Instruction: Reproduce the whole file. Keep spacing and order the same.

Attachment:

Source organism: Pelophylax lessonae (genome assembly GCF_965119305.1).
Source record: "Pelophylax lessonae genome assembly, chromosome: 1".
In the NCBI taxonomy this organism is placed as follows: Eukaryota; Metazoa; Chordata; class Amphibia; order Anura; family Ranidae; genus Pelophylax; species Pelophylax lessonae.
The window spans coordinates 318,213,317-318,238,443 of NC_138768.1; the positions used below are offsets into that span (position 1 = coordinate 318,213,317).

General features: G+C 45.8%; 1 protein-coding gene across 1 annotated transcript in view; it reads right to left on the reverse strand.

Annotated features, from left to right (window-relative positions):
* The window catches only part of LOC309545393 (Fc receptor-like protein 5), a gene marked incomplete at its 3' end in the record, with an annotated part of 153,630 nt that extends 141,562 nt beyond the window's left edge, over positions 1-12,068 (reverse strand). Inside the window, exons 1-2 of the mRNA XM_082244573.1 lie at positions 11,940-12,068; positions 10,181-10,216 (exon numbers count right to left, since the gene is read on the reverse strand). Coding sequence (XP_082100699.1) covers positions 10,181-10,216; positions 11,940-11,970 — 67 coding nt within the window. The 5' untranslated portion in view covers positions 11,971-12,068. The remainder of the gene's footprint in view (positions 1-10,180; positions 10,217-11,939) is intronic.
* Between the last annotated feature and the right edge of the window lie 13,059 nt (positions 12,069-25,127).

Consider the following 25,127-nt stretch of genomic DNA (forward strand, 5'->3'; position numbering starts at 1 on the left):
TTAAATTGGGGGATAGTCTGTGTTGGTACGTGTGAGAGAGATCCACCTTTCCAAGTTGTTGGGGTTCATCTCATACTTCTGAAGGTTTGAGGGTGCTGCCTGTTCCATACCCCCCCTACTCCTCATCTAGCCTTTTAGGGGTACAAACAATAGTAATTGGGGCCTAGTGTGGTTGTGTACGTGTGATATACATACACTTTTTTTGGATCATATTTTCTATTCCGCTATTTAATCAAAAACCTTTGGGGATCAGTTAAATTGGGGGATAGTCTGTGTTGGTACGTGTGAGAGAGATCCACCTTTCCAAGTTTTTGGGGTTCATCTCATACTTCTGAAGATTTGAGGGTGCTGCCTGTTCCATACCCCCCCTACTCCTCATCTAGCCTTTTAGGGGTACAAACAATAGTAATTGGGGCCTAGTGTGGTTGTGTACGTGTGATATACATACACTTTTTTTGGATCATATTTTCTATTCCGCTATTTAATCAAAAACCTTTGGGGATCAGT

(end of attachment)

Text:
Source organism: Pelophylax lessonae (genome assembly GCF_965119305.1).
Source record: "Pelophylax lessonae genome assembly, chromosome: 1".
In the NCBI taxonomy this organism is placed as follows: Eukaryota; Metazoa; Chordata; class Amphibia; order Anura; family Ranidae; genus Pelophylax; species Pelophylax lessonae.
The window spans coordinates 318,213,317-318,238,443 of NC_138768.1; the positions used below are offsets into that span (position 1 = coordinate 318,213,317).

General features: G+C 45.8%; 1 protein-coding gene across 1 annotated transcript in view; it reads right to left on the reverse strand.

Annotated features, from left to right (window-relative positions):
* The window catches only part of LOC309545393 (Fc receptor-like protein 5), a gene marked incomplete at its 3' end in the record, with an annotated part of 153,630 nt that extends 141,562 nt beyond the window's left edge, over positions 1-12,068 (reverse strand). Inside the window, exons 1-2 of the mRNA XM_082244573.1 lie at positions 11,940-12,068; positions 10,181-10,216 (exon numbers count right to left, since the gene is read on the reverse strand). Coding sequence (XP_082100699.1) covers positions 10,181-10,216; positions 11,940-11,970 — 67 coding nt within the window. The 5' untranslated portion in view covers positions 11,971-12,068. The remainder of the gene's footprint in view (positions 1-10,180; positions 10,217-11,939) is intronic.
* Between the last annotated feature and the right edge of the window lie 13,059 nt (positions 12,069-25,127).

Consider the following 25,127-nt stretch of genomic DNA (forward strand, 5'->3'; position numbering starts at 1 on the left):
TTAAATTGGGGGATAGTCTGTGTTGGTACGTGTGAGAGAGATCCACCTTTCCAAGTTGTTGGGGTTCATCTCATACTTCTGAAGGTTTGAGGGTGCTGCCTGTTCCATACCCCCCCTACTCCTCATCTAGCCTTTTAGGGGTACAAACAATAGTAATTGGGGCCTAGTGTGGTTGTGTACGTGTGATATACATACACTTTTTTTGGATCATATTTTCTATTCCGCTATTTAATCAAAAACCTTTGGGGATCAGTTAAATTGGGGGATAGTCTGTGTTGGTACGTGTGAGAGAGATCCACCTTTCCAAGTTTTTGGGGTTCATCTCATACTTCTGAAGATTTGAGGGTGCTGCCTGTTCCATACCCCCCCTACTCCTCATCTAGCCTTTTAGGGGTACAAACAATAGTAATTGGGGCCTAGTGTGGTTGTGTACGTGTGATATACATACACTTTTTTTGGATCATATTTTCTATTCCGCTATTTAATCAAAAACCTTTGGGGATCAGT